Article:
Engine Rebuild Novice

Discuss and exchange views and technical information about our cars.

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Post by scimjim » Sun May 05, 2019 3:21 pm

I have a feeling I have one on the shelf? Will check on Tuesday,


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Post by IanC » Sun May 05, 2019 4:28 pm

Well if you do, that would be just great, thanks. Just to be on the safe side, I've posted a couple of photos of the plate, as it has 'motorseite' stamped onto it which while helpful, seems odd for something I would have thought originated from Dagenham (or even Bordeaux).
From the paperwork that came with the car, the conversion is described as an A4LD box with a standard C3 T/C, and after a further check I see that that a C3 drive plate was used.
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IMG_20190505_160603.jpg
engine side
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IMG_20190505_160522.jpg
gearbox side
IMG_20190505_160522.jpg (158.67 KiB) Viewed 897 times
Last edited by IanC on Mon May 06, 2019 8:37 am, edited 2 times in total.


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Post by Coupe Racing » Sun May 05, 2019 5:46 pm

I believe motorseite means engine side .
Did you have it the right way round

Similar markings are often found on clutches too


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Post by IanC » Sun May 05, 2019 6:34 pm

Hi, yes, definitely fitted the right way round! I didn't spot the 'motorseite' stamped into it initially, but used the rectangular imprint (photo 2) of the T/C mounting bracket as a guide as to which was the right way round.


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Post by IanC » Tue May 07, 2019 4:27 pm

Not so much a problem, more of a general query.... the fancy set of SS bolts that came with the car includes exhaust manifold bolts (photo). This isn't something I've come across before, I've only ever seen a manifold held on by studs and nuts. I would have thought that come exhaust removal time, it would be easier to get a nut off a stud, than a bolt out of the head/exhaust port. Any thoughts?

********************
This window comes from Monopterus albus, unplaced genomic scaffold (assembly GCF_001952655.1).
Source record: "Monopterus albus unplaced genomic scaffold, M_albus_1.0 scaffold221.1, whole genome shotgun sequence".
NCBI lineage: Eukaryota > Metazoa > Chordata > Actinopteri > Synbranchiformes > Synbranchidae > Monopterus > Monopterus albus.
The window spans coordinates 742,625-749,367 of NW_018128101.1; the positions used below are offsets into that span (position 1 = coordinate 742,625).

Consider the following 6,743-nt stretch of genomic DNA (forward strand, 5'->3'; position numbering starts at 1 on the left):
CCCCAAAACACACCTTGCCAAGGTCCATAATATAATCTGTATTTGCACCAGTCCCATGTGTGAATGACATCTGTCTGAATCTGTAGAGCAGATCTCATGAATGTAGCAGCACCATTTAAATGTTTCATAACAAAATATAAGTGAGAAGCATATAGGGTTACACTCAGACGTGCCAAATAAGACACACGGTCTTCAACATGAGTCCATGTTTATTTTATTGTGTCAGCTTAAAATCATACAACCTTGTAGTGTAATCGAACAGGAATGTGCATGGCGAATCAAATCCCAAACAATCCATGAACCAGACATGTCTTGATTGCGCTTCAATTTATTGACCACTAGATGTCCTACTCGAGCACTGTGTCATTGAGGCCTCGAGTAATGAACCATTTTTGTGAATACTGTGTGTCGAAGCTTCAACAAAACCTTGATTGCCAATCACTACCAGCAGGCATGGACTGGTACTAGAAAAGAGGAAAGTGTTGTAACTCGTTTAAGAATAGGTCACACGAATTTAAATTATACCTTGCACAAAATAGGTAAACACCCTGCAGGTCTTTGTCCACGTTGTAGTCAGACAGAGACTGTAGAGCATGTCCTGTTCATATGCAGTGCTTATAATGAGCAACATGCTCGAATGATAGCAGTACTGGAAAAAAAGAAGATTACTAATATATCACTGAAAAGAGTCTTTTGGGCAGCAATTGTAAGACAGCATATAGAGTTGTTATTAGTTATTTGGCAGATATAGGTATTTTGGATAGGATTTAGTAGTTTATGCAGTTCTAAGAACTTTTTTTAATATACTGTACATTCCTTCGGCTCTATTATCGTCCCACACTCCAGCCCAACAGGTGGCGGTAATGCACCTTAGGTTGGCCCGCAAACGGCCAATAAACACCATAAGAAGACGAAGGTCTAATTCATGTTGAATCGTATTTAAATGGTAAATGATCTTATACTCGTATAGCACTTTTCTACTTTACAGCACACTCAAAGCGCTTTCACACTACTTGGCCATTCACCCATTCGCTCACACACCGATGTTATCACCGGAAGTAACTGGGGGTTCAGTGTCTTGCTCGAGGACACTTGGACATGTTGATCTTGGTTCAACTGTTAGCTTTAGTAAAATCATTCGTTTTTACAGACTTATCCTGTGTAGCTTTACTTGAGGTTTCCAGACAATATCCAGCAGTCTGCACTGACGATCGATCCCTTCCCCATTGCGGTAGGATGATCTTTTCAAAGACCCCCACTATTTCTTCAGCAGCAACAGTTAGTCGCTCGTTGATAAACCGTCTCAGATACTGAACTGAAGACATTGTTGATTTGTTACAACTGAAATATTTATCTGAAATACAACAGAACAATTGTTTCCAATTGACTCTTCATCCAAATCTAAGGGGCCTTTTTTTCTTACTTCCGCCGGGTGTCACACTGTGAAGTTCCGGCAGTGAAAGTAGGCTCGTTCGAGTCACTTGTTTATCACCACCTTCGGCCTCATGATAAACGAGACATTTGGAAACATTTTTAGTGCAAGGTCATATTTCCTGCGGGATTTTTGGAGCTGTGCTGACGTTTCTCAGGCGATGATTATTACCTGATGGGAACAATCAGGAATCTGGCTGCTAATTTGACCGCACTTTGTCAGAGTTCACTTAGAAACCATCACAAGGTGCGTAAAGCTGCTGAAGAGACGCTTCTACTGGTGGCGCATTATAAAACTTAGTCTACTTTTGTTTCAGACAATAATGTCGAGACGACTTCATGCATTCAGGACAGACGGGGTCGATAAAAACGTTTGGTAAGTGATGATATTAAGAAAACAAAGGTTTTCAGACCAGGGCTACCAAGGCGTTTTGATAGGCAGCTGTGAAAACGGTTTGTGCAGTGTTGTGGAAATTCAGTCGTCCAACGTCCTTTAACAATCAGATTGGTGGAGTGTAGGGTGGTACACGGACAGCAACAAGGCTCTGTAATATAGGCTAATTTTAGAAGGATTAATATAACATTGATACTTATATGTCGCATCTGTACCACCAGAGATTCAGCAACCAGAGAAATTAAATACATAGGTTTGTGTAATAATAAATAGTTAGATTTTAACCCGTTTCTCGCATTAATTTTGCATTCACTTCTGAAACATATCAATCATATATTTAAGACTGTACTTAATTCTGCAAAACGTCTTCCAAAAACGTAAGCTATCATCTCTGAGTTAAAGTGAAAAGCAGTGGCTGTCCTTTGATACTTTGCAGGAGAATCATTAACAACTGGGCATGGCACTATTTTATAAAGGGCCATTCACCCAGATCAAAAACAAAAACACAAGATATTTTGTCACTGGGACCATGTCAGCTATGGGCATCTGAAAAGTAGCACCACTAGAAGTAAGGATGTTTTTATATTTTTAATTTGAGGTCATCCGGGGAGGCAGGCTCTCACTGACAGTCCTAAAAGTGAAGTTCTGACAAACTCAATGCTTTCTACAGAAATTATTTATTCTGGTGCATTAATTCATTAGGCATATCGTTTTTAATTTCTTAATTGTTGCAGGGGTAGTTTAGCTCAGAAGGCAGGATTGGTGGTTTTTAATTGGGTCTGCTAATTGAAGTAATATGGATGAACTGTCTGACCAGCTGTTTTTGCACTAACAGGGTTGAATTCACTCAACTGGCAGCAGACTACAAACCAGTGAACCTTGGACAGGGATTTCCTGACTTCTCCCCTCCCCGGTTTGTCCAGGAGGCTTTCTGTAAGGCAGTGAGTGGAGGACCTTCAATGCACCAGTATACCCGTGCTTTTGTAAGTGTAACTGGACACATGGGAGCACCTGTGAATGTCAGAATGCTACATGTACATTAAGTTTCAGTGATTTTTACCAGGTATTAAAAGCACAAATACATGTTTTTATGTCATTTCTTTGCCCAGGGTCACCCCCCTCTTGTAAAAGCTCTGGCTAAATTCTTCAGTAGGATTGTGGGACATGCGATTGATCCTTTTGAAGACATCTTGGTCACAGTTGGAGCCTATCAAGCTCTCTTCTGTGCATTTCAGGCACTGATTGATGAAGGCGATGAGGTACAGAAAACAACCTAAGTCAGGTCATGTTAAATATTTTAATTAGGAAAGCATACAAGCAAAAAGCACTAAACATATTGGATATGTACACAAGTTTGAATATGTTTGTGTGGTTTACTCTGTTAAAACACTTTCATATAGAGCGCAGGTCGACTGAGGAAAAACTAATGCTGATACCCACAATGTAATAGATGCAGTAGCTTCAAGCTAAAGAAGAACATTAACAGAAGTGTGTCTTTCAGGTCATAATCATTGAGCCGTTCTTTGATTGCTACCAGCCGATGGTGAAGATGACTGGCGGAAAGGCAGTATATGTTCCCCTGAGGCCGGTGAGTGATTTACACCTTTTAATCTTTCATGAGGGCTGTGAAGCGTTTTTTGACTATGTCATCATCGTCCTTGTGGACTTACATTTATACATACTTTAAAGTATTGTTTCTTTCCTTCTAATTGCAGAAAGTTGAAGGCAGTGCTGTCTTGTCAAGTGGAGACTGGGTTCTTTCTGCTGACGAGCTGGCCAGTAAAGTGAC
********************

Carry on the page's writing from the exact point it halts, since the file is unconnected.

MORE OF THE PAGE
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IMG_20190507_160214(1).jpg
Exhaust manifold bolts
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Post by scimjim » Tue May 07, 2019 4:49 pm

The exposed ends of studs can corrode, which can make getting the nuts off difficult (which can lead to nuts being rounded etc).


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SECURE DRY STORAGE FOR YOUR SCIMITAR

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Post by Old and Slow » Tue May 07, 2019 4:50 pm

IMHO if you get a seized bolt it will be a nightmare to remove, whereas a nut on a stud won't be as difficult.
SS bolts are a nice idea, but in my opinion I wouldn't do it.


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Post by Coupe Racing » Tue May 07, 2019 5:01 pm

I've used SS bolts on the exhaust with no issues .
However getting an alien key into the last 2 it tricky , and then there is the issue of being able to tighten them sufficiently


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Post by philhoward » Tue May 07, 2019 5:18 pm

A suitable sized hex bit for 1/4" drive, and a 1/4" ring spanner normally does for me as you shouldn't need to torque them to oblivion?

From memory, a 5/16" cap head screw generally take a 1/4" Allen key anyway?


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Post by Old and Slow » Tue May 07, 2019 5:18 pm

BTW, in my past experience (the olden days) they fitted brass nuts on the exhaust studs; does any manufacturer still do this?
Just wondering, is all.


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Post by philhoward » Tue May 07, 2019 5:27 pm

Either brass or heavy copper plated?


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Post by TrevorG » Tue May 07, 2019 5:57 pm

I can remember that Robin Rew told me that he always used Allen bolts on his balanced headers as it was almost impossible to get the headers onto the ends of studs and bolts allowed you to slide the headers up into place. I've never had any problems taking them off countless cars and bikes and to answer the broken bolt scenario, when a stud breaks it always seems to go flush with the head anyway!



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Post by IanC » Tue May 07, 2019 8:02 pm

Thanks guys for your comments.


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Post by Old and Slow » Wed May 08, 2019 8:28 pm

Ian,
In spite of my comments above, I've just remembered that the Mays head on the straight six uses allen socket headed bolts! :oops:
I had to get a set of ball-ended allen keys to extract them, and being an alloy head they came out easily,


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Post by Rev Light » Thu May 09, 2019 7:37 am

I recently fitted a set of tubular headers and had to remove the new studs (with brass nuts) and fit bolts and I could not get the headers over the studs in the engine bay. SE5A. I believe they are allen key types.


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